Depends. The length of treatment depends on the components of multidisciplinary care. Surgery can range from outpatient to 2-3day stay. Chemotherapy can range from 3-6 months depending on the drugs and regimen chosen. Herceptin (trastuzumab) is typically given for 1 year. Radiation ranges from 5 days (apbi) to 7 weeks. Hormonal therapy is typically given for at least 5 years.
Days-to-months. Length of treatment varies by treatment modality and cancer stage. Most women will undergo surgery first; if a lumpectomy is performed, radiation therapy must also be given, which may last for 1-7 weeks; chmotherapy, when indicated, may be given over 3 months to 1 year.
I have SOD II &was just diagnosed with invasive ductal carcinoma. I am terrified my treatments will reignite my symptoms. Any advice on how to proceed?
SOD II?? Elaborate.
Depends. The treatment options include: surgery, radiation, chemo and hormonal therapy. To determine what will be prescribed for you, the tumor size, lymph node involevment and spread to other organs is important information to know. Make sure you ask questions and explore all options. Sometimes a 2nd opinion can be helpful.
Multi-modality. It would depend on the stage of the disease, but generally surgery, radiation, hormone therapy, and /or chemotherapy are the treatments.
Surgery. The extent of the disease, that is how big it looks, on the mammogram or MRI will be a big factor in discussion with your surgeon about how best to treat this tumor. If small, then many women prefer lumpectomy (removal of the dcis and a clean margin of breast tissue) and radiation. If the area is large, then mastectomy with or without reconstruction is usually preferred.
INVASIVE or DCIS? These terms are incongruous: dcis is, by definition, breast cancer that has not "broken out" of the ducts and entered the adjacent supportive tissue of the breast; invasive, or infiltrating ductal cancer, by definition, has. The treatment of these 2 diseases is quite different since there is a risk of systemic disease with the latter. Please clarify, thanks.
No good answer here! Invasive ductal carcinoma, and ductal carcinoma in situ are not the same thing. They are often treated in similar fashion, with surgery and radiation. But without a clear understanding of what you are describing there is unfortunately no good answer here.
Invasive or in situ? One needs to differentiate between invasive and in situ cancer. The local therapy options are generally the same (breast conservation versus mastectomy). Invasive cancer however requires additional attention focused on systemic issues. In situ disease by definition has not yet developed the potential to spread/metastasize.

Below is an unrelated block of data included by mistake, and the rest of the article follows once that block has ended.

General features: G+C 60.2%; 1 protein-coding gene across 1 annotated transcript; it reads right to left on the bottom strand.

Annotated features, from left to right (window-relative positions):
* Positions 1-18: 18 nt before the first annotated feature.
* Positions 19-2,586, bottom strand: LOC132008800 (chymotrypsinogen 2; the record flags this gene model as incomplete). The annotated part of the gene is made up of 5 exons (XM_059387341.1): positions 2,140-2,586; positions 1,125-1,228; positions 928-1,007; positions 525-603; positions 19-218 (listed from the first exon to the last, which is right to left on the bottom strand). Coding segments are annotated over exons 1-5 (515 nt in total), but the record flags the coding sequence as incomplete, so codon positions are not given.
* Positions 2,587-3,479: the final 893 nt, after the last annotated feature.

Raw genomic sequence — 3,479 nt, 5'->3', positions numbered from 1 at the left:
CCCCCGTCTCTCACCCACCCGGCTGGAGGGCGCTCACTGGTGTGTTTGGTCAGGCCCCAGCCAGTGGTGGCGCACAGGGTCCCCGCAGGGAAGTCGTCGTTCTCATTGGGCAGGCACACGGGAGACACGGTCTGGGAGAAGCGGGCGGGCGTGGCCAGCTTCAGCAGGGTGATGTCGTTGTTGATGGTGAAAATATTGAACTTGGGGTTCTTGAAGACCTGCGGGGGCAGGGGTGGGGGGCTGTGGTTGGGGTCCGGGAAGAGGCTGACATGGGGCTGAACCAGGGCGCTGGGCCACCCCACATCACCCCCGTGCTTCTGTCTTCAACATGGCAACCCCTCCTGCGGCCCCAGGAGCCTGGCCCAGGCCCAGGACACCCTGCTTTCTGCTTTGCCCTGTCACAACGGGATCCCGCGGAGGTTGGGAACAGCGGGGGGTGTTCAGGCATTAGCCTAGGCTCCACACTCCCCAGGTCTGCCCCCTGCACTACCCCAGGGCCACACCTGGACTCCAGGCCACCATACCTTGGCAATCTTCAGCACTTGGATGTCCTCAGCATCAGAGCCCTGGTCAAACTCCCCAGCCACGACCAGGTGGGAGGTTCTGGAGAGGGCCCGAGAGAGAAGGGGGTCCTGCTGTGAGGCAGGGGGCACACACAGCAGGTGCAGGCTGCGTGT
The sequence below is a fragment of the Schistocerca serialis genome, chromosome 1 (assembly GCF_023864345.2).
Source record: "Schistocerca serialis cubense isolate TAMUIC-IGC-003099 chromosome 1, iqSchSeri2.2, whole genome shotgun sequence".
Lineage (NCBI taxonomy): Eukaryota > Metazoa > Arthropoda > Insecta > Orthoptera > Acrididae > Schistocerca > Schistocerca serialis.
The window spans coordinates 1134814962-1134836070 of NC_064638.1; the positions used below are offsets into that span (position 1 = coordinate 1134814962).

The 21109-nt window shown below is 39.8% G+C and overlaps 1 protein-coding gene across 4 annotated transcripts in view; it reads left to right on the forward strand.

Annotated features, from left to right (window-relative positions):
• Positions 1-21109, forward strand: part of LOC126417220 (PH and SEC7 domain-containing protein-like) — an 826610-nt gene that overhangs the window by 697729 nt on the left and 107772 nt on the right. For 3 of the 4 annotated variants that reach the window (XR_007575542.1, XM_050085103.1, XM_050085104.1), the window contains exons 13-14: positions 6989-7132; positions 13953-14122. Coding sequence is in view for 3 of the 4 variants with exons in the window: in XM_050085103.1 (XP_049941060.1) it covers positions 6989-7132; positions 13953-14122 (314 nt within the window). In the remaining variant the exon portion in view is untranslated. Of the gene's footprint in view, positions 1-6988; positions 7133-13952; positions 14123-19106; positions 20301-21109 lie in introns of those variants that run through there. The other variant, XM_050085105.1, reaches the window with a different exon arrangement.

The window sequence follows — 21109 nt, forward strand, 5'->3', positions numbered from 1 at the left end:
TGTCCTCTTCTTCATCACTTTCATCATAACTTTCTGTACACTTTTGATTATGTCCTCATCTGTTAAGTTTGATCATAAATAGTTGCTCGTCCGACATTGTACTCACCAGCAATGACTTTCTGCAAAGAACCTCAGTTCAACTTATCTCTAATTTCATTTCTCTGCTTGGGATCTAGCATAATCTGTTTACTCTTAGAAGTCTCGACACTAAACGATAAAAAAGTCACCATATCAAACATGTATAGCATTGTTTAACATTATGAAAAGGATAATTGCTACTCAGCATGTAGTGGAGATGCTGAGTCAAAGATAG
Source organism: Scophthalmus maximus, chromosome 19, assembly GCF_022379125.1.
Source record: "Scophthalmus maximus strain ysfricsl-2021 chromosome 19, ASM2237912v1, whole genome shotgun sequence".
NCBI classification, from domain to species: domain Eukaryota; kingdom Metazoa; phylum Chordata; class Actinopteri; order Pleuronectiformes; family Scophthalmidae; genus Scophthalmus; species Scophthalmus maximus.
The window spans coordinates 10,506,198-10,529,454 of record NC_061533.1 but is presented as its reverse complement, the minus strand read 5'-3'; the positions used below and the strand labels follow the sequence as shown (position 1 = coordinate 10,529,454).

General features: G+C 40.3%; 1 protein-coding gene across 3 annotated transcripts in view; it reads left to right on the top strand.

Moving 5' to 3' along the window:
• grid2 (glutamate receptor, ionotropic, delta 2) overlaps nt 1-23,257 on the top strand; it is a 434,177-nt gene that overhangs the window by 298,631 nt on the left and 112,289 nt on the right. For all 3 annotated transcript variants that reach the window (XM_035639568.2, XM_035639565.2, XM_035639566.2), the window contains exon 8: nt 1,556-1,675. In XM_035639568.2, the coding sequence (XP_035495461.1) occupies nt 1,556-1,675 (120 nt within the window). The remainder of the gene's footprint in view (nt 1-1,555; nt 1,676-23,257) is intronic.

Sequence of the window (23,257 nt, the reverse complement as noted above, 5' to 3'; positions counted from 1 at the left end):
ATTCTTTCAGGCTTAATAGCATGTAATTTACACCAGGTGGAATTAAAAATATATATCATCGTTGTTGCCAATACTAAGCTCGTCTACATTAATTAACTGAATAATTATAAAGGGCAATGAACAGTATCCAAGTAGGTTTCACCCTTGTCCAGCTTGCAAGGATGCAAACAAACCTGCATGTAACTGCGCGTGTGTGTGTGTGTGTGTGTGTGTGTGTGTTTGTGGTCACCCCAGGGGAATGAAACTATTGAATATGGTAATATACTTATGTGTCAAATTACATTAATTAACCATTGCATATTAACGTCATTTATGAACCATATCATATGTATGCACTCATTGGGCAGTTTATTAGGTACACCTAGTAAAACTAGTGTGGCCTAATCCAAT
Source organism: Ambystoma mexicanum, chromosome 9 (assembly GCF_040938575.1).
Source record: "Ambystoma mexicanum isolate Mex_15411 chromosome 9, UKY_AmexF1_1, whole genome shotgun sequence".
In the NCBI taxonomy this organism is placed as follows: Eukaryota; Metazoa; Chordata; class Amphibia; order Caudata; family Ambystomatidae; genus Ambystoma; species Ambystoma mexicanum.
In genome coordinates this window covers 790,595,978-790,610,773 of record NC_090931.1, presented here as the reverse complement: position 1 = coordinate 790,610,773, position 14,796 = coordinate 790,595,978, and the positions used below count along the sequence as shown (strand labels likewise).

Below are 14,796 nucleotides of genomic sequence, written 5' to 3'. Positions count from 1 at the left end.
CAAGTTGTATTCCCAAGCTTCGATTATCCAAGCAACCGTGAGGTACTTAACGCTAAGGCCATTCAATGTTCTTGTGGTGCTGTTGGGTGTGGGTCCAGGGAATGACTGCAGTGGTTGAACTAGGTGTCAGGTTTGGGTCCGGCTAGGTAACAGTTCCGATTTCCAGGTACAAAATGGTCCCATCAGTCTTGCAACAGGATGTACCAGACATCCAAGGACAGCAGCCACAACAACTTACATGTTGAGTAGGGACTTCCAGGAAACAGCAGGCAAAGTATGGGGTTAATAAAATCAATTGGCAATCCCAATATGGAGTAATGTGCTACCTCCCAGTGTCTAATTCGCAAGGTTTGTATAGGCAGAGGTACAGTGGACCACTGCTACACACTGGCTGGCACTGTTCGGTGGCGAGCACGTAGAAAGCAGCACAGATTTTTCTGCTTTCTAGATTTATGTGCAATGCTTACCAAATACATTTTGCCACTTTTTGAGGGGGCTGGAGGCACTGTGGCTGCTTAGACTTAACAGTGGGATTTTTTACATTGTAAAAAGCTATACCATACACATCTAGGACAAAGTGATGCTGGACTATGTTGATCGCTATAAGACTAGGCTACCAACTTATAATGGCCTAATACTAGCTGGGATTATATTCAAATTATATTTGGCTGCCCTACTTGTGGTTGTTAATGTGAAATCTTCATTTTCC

Excellent. The prognosis for people with dcis is excellent, with cure rates approaching 100%. Treatment varies by the type and extent of dcis: sometimes a lumpectomy alone is sufficient, often supplemented by radiation therapy. Occasionally, it may be best to have a mastectomy if the dcis is present throughout the breast. After treatment, tamoxifen is offered to prevent a second cancer from developing.
Excellent Prognosis. Dcis is usually treated with a combination of surgery followed by radiation therapy. The local control rates approach 100% this way. Cosmetic outcome is usually good to excellent and treatment itself is generally well tolerated.
48 in the hsptl barely able to eat drink speak stage 4 trip neg bc ductal carcinoma it spread everywhere has listeriosis in her blood shell fight this she's too sick for treatment please help me?
Be there for her. Thank you for writing. It's clear that you care deeply. Your friend has the right to accurate information about the likely outcome of any aggressive interventions as opposed to hospice care. Let her know that whatever she chooses, you will remain with her. Many people live to their 90s without someone caring so much about them as you do about this special person. Peace.
There is treatment f. There is treatment for triple neg breast cancer. Just find a good medical oncologist who knows about breast cancer. We have over 10 drugs which can control metastatic breast cancer. Just make sure that these have been made available to you. They include: doxorubicin, paclitaxel, nab paclitaxel, docetaxel, navelbine (vinorelbine), eriibulin, capecitabine, cyclophosphamide, cisplatin, gemcitabine.
More info needed. Surgery, radiation, hormonal pill. More info needed on size and extent of disease.
DCIS. Treatment will be including surgical resection (lumpectomy vs mastectomy). It will be followed with radiation therapy if lumpectomy is chosen. Then, anti estrogen therapy- (for er+ dcis) - to decrease risk for recurrence and breast cancer development to the same breast and opposite breast. Discuss further with your oncologist.
Is it possible during treatment for invasive ductal carcinoma that you could also develop inflammatory breast cancer?
Need more details. It is unusual to be faced with this question because invasive cancer simply means the cancer is real and not in-situ (stage-0) any more. Inflammatory cancer is one type of invasive cancer. Other types are called invasive ductal carcinoma or invasive lobular carcinoma of the breast.
Yes. It can happen if the tumor is resistant to the current therapy. Rare but it does occur so regular follow up is important. Hope this helps.